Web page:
Ethical considerations

Prior to study participation, written informed consent will be obtained from the patients. This study was approved by the ethics committee of the VU University Medical Center (Medisch Ethische Toetsingscommissie (METc), study number 13.421).

Data monitoring

The data and safety monitoring board will guard the quality and safety during this study in accordance with the Good Clinical Practice guidelines.

Discussion (expected results)

Wearing-off is an inevitable and disabling consequence of long-term DRT in patients with PD, and WRA is a concept characterized by a complex reciprocal interaction of motor and non-motor symptoms. The general neglect of these complex interactions in the TAU leaves a gap for treatment innovation. BEWARE is a promising therapy for WRA in PD because it specifically focuses on the interaction between physical and mental symptoms. The specific and unique combination of elements of the therapy aims to increase self-efficacy by strengthening one’s own belief to adequately cope with the wearing off and the disproportional concurrent feelings of anxiety rather than reduce or eliminate symptoms.

Because the development of wearing-off is associated with long-term treatment of PD with DRT as well as with an early onset of disease, longer disease duration, and higher doses of levodopa [5, 17, 51], we will inadvertently include patients who are in a more advanced stage of the disease. Therefore, we must pay specific attention to the potential additional difficulties with patient compliance regarding the amount of effort and commitment we demand from the patients during the twice-weekly intervention.

Considering previous research in combination with our own experience based on a small open pilot study in four patients with PD (results not published), we expect to see a significantly bigger improvement in self-efficacy in the BEWARE condition as compared with the TAU condition. In the pilot study, we observed a decrease in BAI total score in the participating patients. In addition, they reported very positive subjective effects of the intervention. In particular, the group aspect and the holistic approach to address WRA were highly appreciated. Patients stated that they were better able to cope with wearing-off after the intervention period. Considering these first experiences, we believe that BEWARE has the potential to be implemented into health-care practices once its value has been established by using proper testing with high methodological standards.

Because the wearing-off phenomenon is eventually inescapable, this study is of great interest not only from a patient and caregiver perspective but also from a health-care system perspective. Group therapy may lower health-care costs compared with individual treatment because of a reduced therapist/patient ratio, and this treatment may allow patients to function longer and in a more independent way in their own home environment.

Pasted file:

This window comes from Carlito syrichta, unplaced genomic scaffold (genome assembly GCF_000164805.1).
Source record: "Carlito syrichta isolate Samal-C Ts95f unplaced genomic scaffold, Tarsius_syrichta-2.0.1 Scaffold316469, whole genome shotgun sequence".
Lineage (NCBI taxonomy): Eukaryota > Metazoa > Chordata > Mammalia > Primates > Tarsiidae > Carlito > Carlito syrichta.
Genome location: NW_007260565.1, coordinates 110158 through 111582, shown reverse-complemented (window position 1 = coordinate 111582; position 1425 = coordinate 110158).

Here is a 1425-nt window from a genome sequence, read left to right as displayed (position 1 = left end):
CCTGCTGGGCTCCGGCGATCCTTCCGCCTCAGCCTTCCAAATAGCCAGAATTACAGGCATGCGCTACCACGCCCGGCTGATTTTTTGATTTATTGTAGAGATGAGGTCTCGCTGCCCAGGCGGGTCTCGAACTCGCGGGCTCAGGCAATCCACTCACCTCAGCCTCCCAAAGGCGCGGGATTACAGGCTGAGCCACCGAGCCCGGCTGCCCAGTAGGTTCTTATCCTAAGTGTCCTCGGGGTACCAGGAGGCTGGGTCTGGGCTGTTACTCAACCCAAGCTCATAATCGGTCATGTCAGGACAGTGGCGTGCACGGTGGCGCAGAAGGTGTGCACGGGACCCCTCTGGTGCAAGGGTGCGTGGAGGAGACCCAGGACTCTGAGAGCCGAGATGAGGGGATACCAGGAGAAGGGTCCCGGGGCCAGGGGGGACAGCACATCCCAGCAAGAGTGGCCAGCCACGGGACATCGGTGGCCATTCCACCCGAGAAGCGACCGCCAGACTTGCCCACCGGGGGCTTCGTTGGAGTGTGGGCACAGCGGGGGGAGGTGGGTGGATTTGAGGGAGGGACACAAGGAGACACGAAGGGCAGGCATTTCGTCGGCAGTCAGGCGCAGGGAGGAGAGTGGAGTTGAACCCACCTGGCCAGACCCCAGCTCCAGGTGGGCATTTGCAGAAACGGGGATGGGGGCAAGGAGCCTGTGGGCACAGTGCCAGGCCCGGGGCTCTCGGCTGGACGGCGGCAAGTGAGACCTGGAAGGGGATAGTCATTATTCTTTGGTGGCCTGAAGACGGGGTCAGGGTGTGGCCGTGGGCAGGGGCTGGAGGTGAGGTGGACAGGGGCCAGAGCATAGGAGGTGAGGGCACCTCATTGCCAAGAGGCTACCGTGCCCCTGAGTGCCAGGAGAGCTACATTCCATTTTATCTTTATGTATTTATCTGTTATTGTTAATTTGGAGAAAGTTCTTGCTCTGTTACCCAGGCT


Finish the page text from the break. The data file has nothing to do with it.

Trial status

Data collection started in January 2014. The expected completion date is August 2015.

Abbreviations

ACT: 

Acceptance and commitment therapy

BAI: 

Beck Anxiety Inventory

BEWARE: 

Body awareness training in the treatment of wearing-off related anxiety in patients with Parkinson’s disease

CBT: 

Cognitive behaviour therapy

DRT: 

Dopamine replacement therapy

GSES: 

General Self-Efficacy Scale

METc: 

Medisch Ethische Toetsingscommissie

PD: 

Parkinson’s disease

PDQ-39: 

Parkinson’s disease questionnaire-39

TAU: 

Treatment as usual

VAS: 

Visual analogue scale

WRA: 

Wearing-off related anxiety

Declarations

Acknowledgements

This project is financially supported by the Dutch Parkinson patient association (Parkinson Vereniging, awarded to EEHvW and OAvdH). The authors wish to acknowledge the patients who participated in the small pilot study prior to this research for their valuable points of improvement. The researchers also want to acknowledge H. Smeding, psychologist, for advice regarding the concept and design of the BEWARE training.

Authors’ Affiliations

(1)
Department of Psychiatry, VU University Medical Center, PO Box 7057, 1007 MB Amsterdam, The Netherlands
(2)
Department of Anatomy & Neurosciences, VU University Medical Center, Van der Boechorststraat 7, 1081 BT Amsterdam, The Netherlands
(3)
Neuroscience Campus Amsterdam, De Boelelaan 1085, 1081 HV Amsterdam, The Netherlands
(4)
Department of Rehabilitation Medicine, MOVE Research Institute Amsterdam, VU University Medical Center, De Boelelaan 1118, 1081 HZ Amsterdam, The Netherlands
(5)
Department of Medical Psychology, VU University Medical Center, De Boelelaan 1118, 1081 HZ Amsterdam, The Netherlands
(6)
Parkinson Vereniging, Postbus 46, 3980 CA Bunnik, The Netherlands
(7)
Department of Neurology, VU University Medical Center, De Boelelaan 1117, 1081 HV Amsterdam, The Netherlands